Yes, it is 6am and I’ve only just jumped in, but I’d never have made it this far without you. There are many, many people who have helped make this swim a success. And this swim IS already a success. Who would let the outcome of a piddly twelve-mile swim define the success of something that has taken eight months to plan? Not me. The planning was the challenge, the adventure, the thrill.

    The planning has been the adventure, and along the way I’ve met people who have offered everything, few who’ve offered nothing, and many who gave what they could, even a mere point in the right direction or a kind consideration. All of you are remembered, and all the help has been deeply appreciated.

    So, while I swim, here’s a quick thank you to those of you who helped make this swim possible:

    • Mark and LCDR Meridena at Sector Puget Sound Vessel Traffic Service: thank you for being positive, thorough, and professional, for going beyond what your job requires, and for helping me resolve some of the most difficult parts of the planning.
    • Dan the Port Angeles Port Director, Customs and Border Patrol: thank you for your flexibility allowing me to take the route of my choosing.
    • Donna, at the Pacific Coast Highway CANPASS Application Center: thank you for your personal touch to the CANPASS process, including all the phone calls and faxes to see that these went through on time.
    • Captain Bob, Randy, and the staff of West Marine Store 1271 Seattle: thank you for patiently helping me with a lot of questions about your products (which eventually, after several months, ended in a sale).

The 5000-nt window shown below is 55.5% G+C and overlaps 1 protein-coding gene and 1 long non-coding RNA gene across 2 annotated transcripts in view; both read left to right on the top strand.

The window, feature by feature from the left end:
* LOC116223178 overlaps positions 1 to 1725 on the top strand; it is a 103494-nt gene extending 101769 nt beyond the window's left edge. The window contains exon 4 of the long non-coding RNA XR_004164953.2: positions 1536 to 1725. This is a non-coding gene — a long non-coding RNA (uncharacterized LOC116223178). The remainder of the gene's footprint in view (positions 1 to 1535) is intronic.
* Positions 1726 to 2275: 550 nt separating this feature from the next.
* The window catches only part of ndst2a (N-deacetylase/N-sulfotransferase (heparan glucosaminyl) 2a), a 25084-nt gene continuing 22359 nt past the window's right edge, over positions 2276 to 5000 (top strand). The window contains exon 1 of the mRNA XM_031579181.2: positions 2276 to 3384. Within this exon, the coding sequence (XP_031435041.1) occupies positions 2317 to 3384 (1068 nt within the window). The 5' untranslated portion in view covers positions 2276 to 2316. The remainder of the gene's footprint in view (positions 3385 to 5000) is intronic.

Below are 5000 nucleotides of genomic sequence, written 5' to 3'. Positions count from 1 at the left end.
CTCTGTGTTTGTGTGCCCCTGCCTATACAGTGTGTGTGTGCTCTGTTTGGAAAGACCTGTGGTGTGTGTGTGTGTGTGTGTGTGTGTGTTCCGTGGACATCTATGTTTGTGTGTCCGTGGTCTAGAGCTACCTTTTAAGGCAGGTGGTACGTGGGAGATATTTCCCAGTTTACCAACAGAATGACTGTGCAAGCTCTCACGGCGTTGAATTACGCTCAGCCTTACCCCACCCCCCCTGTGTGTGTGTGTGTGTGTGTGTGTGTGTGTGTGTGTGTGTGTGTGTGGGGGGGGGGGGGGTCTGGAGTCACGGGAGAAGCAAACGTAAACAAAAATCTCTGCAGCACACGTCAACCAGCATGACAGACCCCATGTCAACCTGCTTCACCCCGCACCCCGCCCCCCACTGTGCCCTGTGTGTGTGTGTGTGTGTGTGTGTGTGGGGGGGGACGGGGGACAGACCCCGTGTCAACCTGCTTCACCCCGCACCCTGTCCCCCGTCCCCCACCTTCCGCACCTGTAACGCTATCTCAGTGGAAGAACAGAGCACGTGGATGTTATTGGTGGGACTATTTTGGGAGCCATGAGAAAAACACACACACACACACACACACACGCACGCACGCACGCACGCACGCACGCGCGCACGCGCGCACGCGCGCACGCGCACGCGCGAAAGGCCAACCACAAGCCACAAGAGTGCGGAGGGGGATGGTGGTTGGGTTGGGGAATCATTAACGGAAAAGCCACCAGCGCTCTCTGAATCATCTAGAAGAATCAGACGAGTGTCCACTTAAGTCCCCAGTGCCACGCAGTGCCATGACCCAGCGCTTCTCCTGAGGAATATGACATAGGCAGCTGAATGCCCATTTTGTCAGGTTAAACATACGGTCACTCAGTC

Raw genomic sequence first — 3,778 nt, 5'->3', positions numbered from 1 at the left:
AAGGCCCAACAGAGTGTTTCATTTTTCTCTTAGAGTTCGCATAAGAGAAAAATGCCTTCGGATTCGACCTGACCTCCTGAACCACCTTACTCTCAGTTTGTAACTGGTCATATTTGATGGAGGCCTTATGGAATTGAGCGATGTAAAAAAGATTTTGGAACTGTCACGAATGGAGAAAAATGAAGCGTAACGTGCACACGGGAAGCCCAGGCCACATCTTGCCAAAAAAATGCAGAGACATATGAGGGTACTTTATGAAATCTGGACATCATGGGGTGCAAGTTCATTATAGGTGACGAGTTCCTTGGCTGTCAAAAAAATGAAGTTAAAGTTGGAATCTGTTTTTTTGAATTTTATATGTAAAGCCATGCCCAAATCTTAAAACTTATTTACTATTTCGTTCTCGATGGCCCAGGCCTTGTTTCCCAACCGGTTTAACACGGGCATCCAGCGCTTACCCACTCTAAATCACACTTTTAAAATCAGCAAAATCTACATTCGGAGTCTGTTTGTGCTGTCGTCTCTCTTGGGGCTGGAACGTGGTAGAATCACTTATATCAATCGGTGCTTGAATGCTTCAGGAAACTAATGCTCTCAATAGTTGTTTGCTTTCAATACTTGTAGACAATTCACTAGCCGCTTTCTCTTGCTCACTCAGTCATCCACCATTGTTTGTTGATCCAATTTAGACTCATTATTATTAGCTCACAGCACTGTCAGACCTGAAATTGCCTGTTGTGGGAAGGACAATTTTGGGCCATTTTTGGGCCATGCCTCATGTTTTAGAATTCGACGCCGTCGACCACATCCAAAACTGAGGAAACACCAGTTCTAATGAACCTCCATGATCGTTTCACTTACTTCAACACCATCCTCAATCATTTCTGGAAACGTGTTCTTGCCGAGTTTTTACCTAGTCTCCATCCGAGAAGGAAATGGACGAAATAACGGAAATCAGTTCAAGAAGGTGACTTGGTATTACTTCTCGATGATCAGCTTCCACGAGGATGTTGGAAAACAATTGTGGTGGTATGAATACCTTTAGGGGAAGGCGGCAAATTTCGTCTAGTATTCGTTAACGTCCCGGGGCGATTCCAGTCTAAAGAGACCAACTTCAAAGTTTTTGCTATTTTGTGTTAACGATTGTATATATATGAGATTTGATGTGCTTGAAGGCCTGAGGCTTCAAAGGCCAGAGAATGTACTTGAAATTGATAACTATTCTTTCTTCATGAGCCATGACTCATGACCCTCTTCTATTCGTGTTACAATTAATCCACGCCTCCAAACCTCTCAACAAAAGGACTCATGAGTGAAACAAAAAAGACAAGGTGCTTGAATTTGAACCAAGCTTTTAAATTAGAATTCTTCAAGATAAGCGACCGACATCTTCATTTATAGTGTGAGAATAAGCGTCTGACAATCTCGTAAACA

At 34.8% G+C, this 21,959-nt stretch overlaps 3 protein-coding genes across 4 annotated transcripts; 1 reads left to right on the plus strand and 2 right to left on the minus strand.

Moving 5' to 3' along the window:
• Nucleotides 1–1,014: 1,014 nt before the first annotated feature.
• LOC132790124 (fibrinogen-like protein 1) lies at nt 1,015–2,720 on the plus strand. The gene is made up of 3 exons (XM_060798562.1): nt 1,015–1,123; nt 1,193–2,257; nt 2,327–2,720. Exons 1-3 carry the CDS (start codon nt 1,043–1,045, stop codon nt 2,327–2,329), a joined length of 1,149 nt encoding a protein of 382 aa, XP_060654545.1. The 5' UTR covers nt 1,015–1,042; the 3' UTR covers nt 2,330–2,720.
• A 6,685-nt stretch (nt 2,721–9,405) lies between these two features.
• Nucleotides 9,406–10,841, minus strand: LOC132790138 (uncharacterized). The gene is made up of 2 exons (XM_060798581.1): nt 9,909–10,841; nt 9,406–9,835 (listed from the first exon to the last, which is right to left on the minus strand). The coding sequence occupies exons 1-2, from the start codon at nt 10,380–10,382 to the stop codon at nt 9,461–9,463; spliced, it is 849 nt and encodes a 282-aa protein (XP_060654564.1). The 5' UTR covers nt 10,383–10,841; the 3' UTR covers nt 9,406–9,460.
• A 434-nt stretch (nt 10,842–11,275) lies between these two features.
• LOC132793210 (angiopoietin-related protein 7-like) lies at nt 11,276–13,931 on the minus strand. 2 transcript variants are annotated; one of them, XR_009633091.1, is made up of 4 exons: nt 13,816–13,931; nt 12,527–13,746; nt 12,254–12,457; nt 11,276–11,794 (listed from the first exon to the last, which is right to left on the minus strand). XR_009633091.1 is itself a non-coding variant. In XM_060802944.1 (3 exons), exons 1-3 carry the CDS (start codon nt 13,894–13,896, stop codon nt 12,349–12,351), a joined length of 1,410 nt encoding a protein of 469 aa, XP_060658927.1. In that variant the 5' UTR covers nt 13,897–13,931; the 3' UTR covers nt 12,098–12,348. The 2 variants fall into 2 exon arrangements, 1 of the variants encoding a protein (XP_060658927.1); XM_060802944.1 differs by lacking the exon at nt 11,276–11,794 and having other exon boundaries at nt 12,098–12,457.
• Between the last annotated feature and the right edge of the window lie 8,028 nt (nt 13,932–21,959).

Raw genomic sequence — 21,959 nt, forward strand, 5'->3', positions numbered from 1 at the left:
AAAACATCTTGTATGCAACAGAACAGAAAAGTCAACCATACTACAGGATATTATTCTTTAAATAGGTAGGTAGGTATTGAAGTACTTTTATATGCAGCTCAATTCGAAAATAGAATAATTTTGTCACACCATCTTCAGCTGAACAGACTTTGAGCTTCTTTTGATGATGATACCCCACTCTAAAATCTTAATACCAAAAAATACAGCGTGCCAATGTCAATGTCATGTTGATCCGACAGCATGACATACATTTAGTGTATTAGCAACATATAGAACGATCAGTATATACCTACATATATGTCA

• Doug, and the staff of Milltech Marine: thank you for repeatedly explaining how an AIS works and listening to me explain what I was trying to do (also, eventually ended in a sale).
    • Vicki Keith and Peter Urrea: thank you for taking the time to tell me about your Strait swims. I love knowing your stories. And thank you to those who helped me track Peter down.
    • Evan M, Dave B, Phil W, Steve M, and the marathon swimming community: thank you for fielding some early questions about this swim.
    • Faculty and Staff of various oceanographic institutions, Scripp’s, UW, NOAA, Seattle and Vancouver Aquariums, WS DFW: thank you for offering what advice and guidance you could with regards to tides, currents, and sea creatures.
    • Doug S (PA Power Squadron), Ernie N (USCG Aux), Todd (PA Boat Haven), Ken V, Tom Y (Tommycod Charters), Jeremy & Jack (Arrow Launch) and others: thank you for being a part of the emotional roller-coaster ride that was finding a suitable boat.
    • Open Water Swimmers everywhere, especially CIBBOWS and those out here in Seattle: thank you for listening, and thank you for asking. Thank you for offering, and thank you for giving. The Open Water community is the greatest group of people I’ve ever met.
    • To my family and my almost-family: thank you for supporting my crazy things, and for teaching me how to do them.

    My crew – Charles, Steve, Meg, and Caitlin: thank you.